About 93% of the NSW population reports that government interventions are important in controlling COVID. Last week, an outstanding 32.5% of NSW residents reported that the NSW policies were too lenient to control the spread of COVID, which implies that many in the NSW population will be receptive to the new restrictions introduced since then.
In contrast, last week only 9% of Victorians, also currently in a lockdown, reported that the state’s policies were too lenient.
In July 2020 the situation was reversed, and 29% of Victorians reported Victoria’s policies as too lenient, while 19% of NSW residents reported NSW policies were too lenient.
This data isn’t perfect. While it’s a national representative sample, the survey tools are in English, and cannot purport to have reached important high-risk populations, including those in southwest Sydney local government areas that have been under the tightest restrictions.
However, this population perspective aligns with advice from experts, including Professor Brendan Crabb from the Burnet Institute, and epidemiologist Professor Marylouise McLaws, who have been calling on the Premier Gladys Berejiklian to broaden the lockdown.
Population compliance does not simply work by decree in a democratic society, and there’s been resistance to restrictions all over the world.
In adopting lessons learnt from the broad research field of population and behaviour change, key ingredients for promoting adherence during pandemics are that education, consistent messaging, addressing concerns and motivators, and providing support are all critical for behaviour change.
Restrictive measures can be supported
In the context of consistent communication, financial support and free healthcare, restrictive and punitive measures can be generally supported and accepted as not overly restrictive.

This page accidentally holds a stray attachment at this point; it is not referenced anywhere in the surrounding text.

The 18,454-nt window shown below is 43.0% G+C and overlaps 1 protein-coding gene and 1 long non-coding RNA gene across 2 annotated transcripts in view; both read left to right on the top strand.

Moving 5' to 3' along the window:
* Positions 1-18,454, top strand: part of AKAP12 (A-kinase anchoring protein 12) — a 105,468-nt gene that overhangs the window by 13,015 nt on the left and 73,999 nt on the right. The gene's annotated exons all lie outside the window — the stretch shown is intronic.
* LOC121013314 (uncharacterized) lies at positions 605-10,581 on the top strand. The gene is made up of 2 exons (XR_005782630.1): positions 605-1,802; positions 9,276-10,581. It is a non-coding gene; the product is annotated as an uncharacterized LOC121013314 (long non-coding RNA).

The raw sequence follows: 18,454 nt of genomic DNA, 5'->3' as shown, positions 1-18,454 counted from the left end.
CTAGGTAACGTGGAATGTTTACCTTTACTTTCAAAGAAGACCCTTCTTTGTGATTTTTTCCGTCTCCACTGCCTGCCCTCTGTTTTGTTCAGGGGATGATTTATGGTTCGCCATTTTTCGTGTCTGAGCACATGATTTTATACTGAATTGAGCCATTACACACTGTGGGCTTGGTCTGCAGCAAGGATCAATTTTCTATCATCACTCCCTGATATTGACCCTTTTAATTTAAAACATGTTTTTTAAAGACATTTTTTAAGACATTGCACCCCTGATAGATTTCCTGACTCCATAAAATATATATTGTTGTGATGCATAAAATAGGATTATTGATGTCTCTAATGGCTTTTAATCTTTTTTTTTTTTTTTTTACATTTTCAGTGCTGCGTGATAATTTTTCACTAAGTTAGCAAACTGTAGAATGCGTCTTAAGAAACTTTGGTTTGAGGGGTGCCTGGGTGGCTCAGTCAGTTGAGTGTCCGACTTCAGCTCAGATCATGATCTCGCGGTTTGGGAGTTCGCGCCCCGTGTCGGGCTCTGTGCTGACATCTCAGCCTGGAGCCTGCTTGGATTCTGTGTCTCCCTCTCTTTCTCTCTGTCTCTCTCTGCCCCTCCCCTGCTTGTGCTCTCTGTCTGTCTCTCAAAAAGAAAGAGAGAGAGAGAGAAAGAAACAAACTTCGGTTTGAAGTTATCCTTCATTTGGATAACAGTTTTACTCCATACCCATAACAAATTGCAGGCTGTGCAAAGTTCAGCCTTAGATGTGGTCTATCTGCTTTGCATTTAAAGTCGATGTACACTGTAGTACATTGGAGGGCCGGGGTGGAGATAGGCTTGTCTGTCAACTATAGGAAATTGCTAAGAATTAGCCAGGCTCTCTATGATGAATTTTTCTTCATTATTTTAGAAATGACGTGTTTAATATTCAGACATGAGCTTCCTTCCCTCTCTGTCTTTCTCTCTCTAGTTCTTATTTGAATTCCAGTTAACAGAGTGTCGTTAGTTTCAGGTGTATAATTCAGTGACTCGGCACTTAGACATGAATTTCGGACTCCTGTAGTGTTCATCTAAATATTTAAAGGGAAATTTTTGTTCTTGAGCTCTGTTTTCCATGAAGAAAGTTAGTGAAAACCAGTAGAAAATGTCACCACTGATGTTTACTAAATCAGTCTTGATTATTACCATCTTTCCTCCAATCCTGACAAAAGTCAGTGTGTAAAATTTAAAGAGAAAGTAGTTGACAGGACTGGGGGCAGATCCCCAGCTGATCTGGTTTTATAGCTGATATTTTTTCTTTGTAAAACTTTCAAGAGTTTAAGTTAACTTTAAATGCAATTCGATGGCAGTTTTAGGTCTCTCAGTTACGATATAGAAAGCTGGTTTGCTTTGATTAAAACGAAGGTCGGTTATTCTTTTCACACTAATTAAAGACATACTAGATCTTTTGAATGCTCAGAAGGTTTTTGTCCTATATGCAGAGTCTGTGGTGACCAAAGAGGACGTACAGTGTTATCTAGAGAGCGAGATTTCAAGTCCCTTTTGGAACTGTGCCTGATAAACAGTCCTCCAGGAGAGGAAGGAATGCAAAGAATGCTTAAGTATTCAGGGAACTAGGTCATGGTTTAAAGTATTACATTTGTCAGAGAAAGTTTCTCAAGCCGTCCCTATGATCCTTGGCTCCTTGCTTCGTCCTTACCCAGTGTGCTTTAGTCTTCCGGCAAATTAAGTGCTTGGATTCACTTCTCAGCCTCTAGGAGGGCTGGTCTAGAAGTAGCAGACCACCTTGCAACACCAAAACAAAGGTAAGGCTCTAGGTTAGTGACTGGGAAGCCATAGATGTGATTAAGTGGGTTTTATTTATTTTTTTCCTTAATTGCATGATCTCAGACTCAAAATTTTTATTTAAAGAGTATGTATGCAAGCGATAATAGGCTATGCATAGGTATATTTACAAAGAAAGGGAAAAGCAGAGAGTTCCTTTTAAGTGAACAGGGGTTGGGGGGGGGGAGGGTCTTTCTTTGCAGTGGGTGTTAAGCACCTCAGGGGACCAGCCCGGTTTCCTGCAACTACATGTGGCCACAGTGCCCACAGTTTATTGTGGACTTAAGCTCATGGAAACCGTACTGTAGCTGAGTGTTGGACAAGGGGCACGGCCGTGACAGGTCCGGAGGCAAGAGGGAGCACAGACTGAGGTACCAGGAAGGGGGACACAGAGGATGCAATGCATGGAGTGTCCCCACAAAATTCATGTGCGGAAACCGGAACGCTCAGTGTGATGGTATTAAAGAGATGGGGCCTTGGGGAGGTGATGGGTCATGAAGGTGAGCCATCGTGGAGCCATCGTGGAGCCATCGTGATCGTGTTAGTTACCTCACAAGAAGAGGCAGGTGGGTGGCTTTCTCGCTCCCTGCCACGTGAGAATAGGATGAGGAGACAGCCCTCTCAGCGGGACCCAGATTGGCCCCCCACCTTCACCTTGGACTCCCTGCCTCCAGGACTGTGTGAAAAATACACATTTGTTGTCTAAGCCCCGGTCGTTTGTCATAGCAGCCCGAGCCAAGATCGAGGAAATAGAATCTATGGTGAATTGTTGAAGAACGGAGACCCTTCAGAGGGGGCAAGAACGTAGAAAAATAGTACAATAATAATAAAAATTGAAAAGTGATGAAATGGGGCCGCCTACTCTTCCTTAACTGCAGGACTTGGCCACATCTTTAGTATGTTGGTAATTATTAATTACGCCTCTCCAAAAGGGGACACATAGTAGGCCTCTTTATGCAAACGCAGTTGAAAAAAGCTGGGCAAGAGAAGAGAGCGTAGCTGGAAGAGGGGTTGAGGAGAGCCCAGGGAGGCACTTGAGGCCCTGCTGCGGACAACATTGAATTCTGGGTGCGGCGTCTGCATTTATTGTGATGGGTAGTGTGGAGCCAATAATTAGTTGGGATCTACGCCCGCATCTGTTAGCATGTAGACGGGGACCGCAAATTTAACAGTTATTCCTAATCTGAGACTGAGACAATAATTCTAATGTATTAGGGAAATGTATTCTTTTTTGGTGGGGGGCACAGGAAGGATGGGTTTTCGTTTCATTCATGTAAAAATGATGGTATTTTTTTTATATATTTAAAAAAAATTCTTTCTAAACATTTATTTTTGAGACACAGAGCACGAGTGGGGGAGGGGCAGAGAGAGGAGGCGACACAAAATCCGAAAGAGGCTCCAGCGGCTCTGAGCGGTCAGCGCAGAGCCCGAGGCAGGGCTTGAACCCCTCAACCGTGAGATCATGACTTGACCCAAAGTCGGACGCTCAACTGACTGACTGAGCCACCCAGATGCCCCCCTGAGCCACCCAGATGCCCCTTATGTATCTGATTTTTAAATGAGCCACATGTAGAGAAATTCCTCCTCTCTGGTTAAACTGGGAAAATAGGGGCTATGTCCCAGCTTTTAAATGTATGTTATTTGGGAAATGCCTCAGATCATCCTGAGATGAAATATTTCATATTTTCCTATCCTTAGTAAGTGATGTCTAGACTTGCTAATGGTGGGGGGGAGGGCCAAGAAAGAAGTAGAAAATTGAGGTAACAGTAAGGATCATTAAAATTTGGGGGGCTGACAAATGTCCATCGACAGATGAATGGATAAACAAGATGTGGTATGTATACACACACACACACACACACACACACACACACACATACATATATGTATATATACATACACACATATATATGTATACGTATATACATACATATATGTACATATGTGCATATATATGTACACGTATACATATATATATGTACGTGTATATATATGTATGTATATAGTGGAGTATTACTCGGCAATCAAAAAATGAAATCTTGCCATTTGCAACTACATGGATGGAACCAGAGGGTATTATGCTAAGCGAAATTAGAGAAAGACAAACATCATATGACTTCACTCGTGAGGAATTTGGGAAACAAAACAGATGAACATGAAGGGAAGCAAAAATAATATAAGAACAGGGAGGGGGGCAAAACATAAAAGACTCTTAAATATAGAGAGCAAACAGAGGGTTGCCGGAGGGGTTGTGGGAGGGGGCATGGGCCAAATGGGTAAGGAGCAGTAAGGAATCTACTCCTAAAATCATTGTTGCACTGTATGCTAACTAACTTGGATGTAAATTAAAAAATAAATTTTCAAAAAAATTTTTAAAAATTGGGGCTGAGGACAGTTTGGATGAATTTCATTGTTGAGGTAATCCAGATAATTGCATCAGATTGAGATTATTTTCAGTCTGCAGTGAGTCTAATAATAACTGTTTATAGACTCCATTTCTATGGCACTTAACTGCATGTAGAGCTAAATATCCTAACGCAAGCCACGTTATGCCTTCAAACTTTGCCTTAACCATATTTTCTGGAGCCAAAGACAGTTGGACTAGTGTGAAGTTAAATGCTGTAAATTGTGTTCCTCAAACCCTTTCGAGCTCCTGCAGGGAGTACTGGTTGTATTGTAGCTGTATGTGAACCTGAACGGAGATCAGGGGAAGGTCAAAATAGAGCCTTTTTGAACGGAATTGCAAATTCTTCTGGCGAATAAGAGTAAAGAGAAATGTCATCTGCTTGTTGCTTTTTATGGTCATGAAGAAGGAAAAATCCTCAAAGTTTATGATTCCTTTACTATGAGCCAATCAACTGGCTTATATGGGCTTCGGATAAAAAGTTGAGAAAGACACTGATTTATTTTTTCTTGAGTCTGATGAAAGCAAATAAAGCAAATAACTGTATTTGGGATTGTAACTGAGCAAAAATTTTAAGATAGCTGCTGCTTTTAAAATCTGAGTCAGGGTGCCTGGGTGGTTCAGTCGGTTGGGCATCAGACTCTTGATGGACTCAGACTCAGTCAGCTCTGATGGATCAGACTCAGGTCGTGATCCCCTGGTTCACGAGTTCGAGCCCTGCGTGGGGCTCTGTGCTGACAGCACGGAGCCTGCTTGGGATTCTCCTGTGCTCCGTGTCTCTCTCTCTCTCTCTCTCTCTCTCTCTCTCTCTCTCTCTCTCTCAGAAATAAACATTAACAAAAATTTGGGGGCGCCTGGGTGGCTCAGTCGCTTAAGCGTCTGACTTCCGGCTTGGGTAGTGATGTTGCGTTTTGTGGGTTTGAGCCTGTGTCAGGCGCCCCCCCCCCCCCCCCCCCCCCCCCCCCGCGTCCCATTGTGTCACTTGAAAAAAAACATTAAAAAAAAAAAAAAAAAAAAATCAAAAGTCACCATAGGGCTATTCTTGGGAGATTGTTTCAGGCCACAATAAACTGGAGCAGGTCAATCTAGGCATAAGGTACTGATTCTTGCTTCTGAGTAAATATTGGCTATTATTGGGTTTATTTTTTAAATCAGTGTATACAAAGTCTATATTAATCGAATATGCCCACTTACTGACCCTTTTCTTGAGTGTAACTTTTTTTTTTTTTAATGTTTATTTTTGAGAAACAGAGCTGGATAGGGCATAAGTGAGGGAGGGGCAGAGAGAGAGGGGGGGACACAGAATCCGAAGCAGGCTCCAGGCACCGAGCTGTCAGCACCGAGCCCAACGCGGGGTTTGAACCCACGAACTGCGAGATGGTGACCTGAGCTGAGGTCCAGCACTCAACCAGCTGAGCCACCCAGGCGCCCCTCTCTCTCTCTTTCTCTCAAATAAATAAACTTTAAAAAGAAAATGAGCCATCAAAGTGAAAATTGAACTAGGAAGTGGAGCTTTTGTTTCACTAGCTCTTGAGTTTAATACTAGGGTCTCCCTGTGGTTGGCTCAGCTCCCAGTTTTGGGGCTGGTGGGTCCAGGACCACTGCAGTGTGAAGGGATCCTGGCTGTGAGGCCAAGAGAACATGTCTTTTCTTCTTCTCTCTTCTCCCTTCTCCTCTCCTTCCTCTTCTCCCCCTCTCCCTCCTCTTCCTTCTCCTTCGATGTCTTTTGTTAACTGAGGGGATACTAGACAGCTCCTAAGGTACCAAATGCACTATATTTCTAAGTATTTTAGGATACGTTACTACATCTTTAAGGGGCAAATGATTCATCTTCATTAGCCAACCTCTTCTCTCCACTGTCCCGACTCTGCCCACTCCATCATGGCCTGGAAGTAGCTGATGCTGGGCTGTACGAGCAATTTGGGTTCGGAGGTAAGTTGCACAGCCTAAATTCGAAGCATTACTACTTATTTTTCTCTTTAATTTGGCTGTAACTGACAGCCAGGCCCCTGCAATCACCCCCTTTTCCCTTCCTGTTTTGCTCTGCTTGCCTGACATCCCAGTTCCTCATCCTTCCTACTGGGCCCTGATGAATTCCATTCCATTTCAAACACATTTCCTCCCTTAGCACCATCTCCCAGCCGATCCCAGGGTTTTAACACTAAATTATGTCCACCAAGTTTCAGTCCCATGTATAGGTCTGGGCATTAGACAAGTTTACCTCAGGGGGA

A mix of communication is required around saving lives of the vulnerable, and other strategies targeting high-risk groups, facilitation of easy testing, and minimisation of financial impacts.
Vaccination and public health measures with wrap-around financial and social support are going to be vital in managing this outbreak.
Missing components that offer an opportunity for NSW to turn around the numbers include clear, concise communication by trusted experts; leadership and avoidance of blame; enablers and support including strategies such as sick leave cover and financial support to take time to attend COVID testing and isolation where otherwise unavailable (available only from now in NSW hotspots, but should be available throughout NSW as they are in other states); and targeted engagement and strategies to support underserved populations.
There remains a high level of trust by the people of NSW in the state government – a vital currency to embolden the Premier to broaden state policies, from support to enforcement.
While it still has the trust of the majority of the population, and still has tools not yet deployed, there’s hope. However, a failure to rely on the evidence and science regarding effective population health measures, aligned with our vaccine “strollout” (our very slow national vaccine rollout), has generated a ticking time bomb in desperate need of disarming through effective public health measures, lockdown and vaccination.
Our research shows that many of the people of NSW are calling for harder lockdown measures, and that the Berejiklian government has a high level of political capital, enabling it to go harder with stricter public health measures.
Victoria, with its ability to bend the curve from more than 700 cases per day in 2020 using only public health responses (no vaccine available then), was the gold standard, seeing a drop in cases after one month of lockdown, compared with the current eight-week lockdown in Sydney, with cases still increasing.
With a lockdown is also now ongoing in Victoria, it’ll will be interesting to see if Victorians remain adherent to the public health restrictions, as they did in 2020.
This article was published as a Monash University Lens article and is republished here.